Meal Planning Made Easy
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Have you ever done a google search for something along the lines of “meal planning” or “best meal planner”? If so, you know just how much information there is out there! If you’re confused by which meal planning advice to follow, keep reading!
DITCH THE OVERWHELM
After working with hundreds of people in my fitness business, I find that they fall into one of three categories when it comes to meal planning:
- Heck yes, I do it religiously!
- Tried it, hated it!
- Huh? What’s that?
The problem with many of the meal planning tools that tried is that they’re way too complicated! Maybe you’ve had the same problem? Usually, it goes something like this:
Ironically, I was watching an episode of “Chopped” last night and one of the mystery ingredients was pickled daikon. I’ve heard the name before, but I was like, “What the heck IS it?” Apparently, that pile of red veggie shreds was basically a carrot-shaped white radish, shredded and pickled with spices. I’m including a picture here in case you’re curious what it looks like in raw form. You can read more about the daikon on the Eat-Japan website if you’re interested in learning how to use and prepare it.
NO EXPERIENCE NECESSARY
It’s not necessary to be a gourmet chef spending hours in the kitchen planning in order to eat healthy meals! Because “ain’t nobody got time for that!”
Personally, I find that if something takes up too much of my time, money, or energy than it previously did.. I’m simply not going to do it! And as someone who has an already full schedule, I bet you’re the same way! We’re all busy, and the point of this is to make meal planning and prepping easier on you, not harder.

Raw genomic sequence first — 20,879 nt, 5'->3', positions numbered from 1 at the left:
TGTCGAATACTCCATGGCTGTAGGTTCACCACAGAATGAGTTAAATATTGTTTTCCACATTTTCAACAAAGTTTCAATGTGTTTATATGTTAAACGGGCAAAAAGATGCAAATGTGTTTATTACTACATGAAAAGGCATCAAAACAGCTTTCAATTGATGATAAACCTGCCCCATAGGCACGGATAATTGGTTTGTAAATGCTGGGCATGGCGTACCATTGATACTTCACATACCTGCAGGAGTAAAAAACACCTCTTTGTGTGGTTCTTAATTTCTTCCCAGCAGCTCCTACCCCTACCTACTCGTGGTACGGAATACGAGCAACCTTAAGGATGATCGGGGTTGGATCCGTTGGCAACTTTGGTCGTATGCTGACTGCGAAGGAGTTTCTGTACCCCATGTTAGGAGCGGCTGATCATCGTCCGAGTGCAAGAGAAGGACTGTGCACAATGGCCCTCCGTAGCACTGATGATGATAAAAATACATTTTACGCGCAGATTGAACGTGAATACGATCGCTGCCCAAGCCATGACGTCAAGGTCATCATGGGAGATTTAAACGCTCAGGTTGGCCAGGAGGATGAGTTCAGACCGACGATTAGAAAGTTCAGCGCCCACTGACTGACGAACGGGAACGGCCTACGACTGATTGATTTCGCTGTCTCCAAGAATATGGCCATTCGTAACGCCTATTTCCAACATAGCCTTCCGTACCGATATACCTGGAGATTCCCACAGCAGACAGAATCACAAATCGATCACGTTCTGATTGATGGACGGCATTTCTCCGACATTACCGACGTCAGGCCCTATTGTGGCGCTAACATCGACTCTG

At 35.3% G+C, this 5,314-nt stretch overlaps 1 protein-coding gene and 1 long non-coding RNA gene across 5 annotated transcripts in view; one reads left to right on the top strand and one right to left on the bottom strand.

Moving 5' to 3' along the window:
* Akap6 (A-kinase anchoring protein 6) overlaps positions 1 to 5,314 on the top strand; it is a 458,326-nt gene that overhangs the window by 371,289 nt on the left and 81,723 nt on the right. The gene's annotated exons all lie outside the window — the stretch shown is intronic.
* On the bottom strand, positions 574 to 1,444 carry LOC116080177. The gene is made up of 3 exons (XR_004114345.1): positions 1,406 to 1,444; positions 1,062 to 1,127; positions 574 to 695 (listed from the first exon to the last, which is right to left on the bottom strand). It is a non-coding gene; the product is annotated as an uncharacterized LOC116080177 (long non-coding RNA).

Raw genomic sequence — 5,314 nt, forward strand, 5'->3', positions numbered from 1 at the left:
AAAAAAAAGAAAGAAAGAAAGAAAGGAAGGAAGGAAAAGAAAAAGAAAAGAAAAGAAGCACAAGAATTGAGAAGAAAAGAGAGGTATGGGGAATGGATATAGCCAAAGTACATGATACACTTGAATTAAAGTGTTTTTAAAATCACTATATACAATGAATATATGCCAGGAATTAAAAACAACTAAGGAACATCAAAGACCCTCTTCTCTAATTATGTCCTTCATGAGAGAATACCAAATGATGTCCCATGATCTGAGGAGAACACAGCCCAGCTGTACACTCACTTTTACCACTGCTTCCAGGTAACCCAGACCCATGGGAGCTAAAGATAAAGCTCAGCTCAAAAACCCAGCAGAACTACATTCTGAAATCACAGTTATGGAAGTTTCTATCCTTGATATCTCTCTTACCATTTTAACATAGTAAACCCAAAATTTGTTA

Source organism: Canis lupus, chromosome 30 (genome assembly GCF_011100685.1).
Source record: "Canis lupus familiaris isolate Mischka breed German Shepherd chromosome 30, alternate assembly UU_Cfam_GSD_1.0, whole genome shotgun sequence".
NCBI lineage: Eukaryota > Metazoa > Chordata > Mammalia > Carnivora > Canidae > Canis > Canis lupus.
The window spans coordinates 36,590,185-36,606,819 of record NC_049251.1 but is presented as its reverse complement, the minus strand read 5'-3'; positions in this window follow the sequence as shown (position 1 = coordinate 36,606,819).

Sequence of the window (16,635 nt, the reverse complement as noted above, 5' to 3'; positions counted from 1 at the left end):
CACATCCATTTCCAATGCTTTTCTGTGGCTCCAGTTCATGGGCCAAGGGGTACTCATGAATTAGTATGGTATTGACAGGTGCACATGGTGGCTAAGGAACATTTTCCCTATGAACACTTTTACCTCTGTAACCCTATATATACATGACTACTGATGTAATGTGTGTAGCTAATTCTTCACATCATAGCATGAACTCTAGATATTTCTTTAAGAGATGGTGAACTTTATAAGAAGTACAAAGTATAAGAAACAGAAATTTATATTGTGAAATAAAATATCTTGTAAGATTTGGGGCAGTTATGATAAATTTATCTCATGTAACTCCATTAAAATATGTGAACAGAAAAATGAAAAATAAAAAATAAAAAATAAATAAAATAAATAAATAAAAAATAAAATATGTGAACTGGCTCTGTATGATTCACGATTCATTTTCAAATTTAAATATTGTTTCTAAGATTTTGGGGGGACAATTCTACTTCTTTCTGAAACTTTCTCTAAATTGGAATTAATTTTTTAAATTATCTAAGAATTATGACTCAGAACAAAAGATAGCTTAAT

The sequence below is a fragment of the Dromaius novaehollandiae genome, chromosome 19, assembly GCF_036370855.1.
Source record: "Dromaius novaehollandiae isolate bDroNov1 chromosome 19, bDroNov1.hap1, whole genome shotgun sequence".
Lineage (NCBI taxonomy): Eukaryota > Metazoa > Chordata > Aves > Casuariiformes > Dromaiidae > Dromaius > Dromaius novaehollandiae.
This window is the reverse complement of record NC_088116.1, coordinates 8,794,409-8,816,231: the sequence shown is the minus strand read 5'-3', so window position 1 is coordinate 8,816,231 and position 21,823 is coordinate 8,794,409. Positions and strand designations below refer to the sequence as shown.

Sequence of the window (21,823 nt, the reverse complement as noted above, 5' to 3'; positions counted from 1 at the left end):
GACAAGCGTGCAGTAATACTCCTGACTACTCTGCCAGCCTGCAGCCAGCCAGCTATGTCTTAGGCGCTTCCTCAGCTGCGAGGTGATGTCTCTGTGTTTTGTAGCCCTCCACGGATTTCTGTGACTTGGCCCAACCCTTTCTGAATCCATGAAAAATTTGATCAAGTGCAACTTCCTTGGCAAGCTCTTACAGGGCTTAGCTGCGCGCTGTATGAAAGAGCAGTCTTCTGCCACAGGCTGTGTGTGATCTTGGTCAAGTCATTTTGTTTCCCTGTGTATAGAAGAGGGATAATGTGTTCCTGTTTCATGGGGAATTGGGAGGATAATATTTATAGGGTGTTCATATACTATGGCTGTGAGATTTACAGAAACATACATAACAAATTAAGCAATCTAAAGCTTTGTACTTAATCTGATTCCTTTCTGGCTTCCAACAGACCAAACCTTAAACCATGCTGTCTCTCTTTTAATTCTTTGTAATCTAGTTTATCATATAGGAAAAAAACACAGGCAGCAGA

So first off, here’s my #1 rule: The KISS Principle. KISS is an acronym that stands for “Keep it Simple, Stupid!” The basic concept is to keep designs as simple as possible in order to ensure they work the best. Doing this simplifies things versus using overly complicated or intricate parts within a system.
A couple of variations include: “Keep it Simple, Silly”, “Keep it Simple, Stupid”, and “Keep it Small and Simple”. For our purposes here, I’m going to use “Keep it Simple Stupid!” and there’s a good reason for that. I’ll share the short background story on where the term it originated. And for all the grammar nerds, this will be a little punctuation lesson too.
Clarence Leonard “Kelly” Johnson, an aeronautical and systems engineer, defined the KISS principle in a slightly different way. For many years, the KISS principle was written as “Keep it simple, stupid”, but Johnson wrote it as “Keep it simple stupid” (without a comma):
“The principle is best exemplified by the story of Johnson handing a team of design engineers a handful of tools, with the challenge that the jet aircraft they were designing must be repairable by an average mechanic in the field under combat conditions with only these tools. Hence, the “stupid” refers to the relationship between the way things break and the sophistication available to repair them.” – Wikipedia
I absolutely love this because I’m a mechanical engineer by training and we take it upon ourselves to streamline designs. The end goal of a design should be simplicity. It’s not necessary to use 15 complicated moving parts (just because you can) when 5 simple parts will get the job done. This takes away a greater chance for failure while making things easier on the end user; making it a win-win situation.
REMOVE THE OBSTACLES
My goal with this blog post is to try and take away the complications and frustrations that can occur when something isn’t working and give a simple, easy to follow solution. And we can absolutely apply this to meal planning!
For me, I know that NOT having a plan affected both my wallet and my health! This is why I decided to write this post about meal planning and preparation – to help you avoid some of the initial mistakes I made.
REMOVE THE STRESS